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Improved Measurement on Incentive Investment Crucial in Challenging Economic Times

The tougher economic outlook means increased scrutiny on the returns on investment in employee reward and recognition programmes can be expected, according to Solterbeck, Australia’s leading performance improvement company.

“Spending money on incentives to boost performance is good business sense,” Solterbeck executive chairman Sue Jackson said. “But with the economy beginning to slow in most states there will understandably be more focus on measuring what is being delivered to the bottom line.”

According to Solterbeck, US research* shows incentive programmes can increase individual performance by 22 per cent and team performance by 44 per cent and it expects results would be similar for Australia.

“Those numbers are in line with feedback from individual clients here,” Ms Jackson said.  “They indicate there are tangible returns from structured performance improvement programmes that incorporate a clear measurement function and business needs to keep this in mind as it faces a new financial year.”  

Ms Jackson said despite a more challenging business outlook, the labour market would remain relatively tight. Management would therefore face a dilemma between controlling costs and investing in programmes to motivate and reward staff.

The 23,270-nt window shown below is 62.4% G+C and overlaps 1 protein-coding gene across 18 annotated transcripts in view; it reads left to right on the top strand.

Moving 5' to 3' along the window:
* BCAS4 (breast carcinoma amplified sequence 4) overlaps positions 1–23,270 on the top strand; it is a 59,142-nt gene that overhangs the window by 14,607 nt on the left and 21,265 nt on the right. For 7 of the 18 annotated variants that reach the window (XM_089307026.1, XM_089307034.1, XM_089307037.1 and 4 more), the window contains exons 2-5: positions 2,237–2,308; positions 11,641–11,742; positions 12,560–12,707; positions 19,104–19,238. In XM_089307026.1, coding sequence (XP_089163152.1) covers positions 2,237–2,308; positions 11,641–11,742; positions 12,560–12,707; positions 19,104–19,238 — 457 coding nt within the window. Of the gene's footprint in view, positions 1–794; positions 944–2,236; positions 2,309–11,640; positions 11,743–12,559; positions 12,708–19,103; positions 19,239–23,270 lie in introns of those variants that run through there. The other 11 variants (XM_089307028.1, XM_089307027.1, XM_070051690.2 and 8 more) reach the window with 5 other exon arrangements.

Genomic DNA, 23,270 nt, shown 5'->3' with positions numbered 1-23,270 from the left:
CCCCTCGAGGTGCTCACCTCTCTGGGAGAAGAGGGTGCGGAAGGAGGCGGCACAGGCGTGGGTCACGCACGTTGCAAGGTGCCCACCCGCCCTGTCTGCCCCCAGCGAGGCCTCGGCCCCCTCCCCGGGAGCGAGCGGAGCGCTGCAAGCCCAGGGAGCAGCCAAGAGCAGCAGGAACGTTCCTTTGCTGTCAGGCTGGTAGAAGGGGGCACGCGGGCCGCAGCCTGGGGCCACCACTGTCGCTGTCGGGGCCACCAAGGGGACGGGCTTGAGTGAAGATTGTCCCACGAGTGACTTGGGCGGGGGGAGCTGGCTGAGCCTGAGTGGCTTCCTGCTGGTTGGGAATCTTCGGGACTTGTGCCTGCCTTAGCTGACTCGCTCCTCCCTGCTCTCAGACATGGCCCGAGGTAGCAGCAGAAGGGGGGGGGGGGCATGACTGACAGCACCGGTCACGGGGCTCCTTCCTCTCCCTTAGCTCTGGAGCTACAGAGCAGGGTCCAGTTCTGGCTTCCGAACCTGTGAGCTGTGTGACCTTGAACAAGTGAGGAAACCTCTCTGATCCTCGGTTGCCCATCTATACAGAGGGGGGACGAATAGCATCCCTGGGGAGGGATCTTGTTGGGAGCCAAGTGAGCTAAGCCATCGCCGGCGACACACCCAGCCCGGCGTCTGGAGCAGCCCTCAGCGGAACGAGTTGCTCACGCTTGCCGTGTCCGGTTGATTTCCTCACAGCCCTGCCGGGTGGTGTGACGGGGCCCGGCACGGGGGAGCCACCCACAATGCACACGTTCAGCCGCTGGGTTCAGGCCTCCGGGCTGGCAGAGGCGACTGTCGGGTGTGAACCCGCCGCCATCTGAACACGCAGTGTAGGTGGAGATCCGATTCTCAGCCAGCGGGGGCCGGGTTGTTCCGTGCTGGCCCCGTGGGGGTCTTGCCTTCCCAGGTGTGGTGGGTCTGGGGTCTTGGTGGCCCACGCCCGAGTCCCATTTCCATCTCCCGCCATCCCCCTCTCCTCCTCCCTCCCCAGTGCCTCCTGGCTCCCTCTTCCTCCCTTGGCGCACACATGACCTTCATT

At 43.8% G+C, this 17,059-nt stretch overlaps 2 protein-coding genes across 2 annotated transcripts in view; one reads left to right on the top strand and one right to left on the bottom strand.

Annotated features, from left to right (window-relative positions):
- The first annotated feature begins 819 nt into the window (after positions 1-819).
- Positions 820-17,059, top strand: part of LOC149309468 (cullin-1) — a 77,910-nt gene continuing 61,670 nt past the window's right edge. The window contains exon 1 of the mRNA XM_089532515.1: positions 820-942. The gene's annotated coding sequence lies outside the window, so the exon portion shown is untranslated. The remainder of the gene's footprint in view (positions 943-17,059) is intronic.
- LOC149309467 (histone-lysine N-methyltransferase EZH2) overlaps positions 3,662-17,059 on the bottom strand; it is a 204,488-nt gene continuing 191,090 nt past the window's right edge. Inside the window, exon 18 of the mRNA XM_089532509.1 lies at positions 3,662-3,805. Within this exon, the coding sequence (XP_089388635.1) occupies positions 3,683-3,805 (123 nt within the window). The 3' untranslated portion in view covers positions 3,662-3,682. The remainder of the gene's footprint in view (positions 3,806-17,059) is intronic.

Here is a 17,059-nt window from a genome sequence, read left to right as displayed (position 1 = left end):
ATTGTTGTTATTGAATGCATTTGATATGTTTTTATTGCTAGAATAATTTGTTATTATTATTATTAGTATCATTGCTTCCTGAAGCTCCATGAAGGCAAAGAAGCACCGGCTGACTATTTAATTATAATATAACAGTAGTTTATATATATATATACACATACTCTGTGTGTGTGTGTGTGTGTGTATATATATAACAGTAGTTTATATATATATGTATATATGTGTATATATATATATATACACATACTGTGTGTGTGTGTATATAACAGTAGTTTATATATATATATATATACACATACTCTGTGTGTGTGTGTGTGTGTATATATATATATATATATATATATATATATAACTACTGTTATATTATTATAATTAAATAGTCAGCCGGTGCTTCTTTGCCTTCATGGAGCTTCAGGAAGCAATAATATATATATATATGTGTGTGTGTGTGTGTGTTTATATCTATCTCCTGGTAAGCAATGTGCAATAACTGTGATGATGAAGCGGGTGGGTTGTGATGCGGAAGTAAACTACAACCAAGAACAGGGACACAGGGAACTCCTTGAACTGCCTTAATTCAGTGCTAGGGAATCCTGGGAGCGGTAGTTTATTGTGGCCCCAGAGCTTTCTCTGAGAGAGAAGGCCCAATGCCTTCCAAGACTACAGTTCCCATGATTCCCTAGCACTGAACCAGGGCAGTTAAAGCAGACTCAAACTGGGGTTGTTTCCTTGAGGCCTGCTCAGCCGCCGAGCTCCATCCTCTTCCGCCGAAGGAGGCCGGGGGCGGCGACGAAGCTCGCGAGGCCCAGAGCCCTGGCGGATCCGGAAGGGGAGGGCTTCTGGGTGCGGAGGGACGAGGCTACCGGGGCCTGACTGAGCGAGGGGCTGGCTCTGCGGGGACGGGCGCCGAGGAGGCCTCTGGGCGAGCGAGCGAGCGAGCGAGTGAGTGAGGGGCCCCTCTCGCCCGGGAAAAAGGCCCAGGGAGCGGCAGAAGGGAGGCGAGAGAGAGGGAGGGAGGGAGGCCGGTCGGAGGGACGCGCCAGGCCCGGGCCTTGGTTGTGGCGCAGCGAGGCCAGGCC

“A slower economy and range of cost pressures mean businesses are looking at belt-tightening while needing to maintain and grow sales and avoid the costs associated with staff turnover and low morale,” she said. “From this perspective, it’s more critical than ever to look at the returns on what is being invested and focus on the overall business objectives.”

She said incentives are clearly easiest to budget for and measure when focused on sales productivity.  These programmes also tend to be most unaffected by economic shifts, as they pay for themselves out of the profits or cost savings they generate. 

“Clearly non-sales based objectives, such as improved teamwork, staff retention and cultural change, can appear to be harder to measure,” Ms Jackson said. “But companies that make a dedicated investment in recognition and reward in these areas know that there are clear measurement criteria.

“These include growth in average employee tenure, substantial savings on turnover costs, improved employee motivation and morale, and improved customer or client satisfaction levels. A well planned recognition programme puts meaningful numbers against these which allows the incentive investment to be fully evaluated.”